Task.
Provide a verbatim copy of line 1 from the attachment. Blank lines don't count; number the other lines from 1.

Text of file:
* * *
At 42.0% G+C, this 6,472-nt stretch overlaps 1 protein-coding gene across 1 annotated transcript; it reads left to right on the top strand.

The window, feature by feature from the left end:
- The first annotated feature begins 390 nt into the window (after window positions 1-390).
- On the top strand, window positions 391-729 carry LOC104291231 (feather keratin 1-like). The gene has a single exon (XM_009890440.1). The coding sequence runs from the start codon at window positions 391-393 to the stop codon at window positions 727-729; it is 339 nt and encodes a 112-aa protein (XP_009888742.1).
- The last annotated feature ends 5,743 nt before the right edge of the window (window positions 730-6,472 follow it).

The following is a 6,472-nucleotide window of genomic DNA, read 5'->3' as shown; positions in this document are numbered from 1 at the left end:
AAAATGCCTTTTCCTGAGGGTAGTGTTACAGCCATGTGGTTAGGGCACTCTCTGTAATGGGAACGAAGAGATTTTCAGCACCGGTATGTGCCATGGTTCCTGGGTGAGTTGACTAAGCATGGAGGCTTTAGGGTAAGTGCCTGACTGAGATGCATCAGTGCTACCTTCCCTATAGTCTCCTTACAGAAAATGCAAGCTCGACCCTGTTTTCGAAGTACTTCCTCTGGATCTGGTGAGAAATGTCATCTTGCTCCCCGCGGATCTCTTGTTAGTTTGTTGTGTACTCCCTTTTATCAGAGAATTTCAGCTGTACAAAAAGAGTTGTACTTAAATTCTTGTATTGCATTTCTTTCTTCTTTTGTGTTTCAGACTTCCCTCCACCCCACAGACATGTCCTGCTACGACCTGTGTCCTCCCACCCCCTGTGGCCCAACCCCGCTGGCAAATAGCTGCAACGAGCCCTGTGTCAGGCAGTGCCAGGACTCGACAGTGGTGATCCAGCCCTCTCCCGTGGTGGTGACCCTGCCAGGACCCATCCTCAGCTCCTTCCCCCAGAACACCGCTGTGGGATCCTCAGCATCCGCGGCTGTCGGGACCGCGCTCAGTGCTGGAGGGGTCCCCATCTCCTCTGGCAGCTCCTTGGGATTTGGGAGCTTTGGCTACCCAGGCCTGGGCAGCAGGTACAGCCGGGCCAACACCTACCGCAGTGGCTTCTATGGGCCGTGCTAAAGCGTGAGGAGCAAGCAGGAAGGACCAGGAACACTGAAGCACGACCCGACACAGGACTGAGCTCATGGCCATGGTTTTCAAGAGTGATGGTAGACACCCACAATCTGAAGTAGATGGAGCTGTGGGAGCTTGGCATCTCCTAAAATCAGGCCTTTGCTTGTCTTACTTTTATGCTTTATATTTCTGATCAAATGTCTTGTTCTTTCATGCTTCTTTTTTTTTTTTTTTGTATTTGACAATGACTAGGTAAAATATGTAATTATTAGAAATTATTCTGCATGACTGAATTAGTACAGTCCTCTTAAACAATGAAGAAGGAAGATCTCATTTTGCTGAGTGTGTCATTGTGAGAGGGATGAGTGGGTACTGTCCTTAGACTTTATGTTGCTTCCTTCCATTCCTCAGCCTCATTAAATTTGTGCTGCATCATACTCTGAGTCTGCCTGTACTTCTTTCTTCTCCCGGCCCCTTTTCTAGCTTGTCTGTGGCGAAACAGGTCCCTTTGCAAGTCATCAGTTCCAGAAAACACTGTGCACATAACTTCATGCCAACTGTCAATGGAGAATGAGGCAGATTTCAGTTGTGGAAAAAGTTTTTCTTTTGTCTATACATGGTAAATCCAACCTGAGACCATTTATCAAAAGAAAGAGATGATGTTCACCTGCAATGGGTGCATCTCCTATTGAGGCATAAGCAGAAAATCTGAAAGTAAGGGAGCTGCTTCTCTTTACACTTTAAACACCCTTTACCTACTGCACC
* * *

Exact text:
At 42.0% G+C, this 6,472-nt stretch overlaps 1 protein-coding gene across 1 annotated transcript; it reads left to right on the top strand.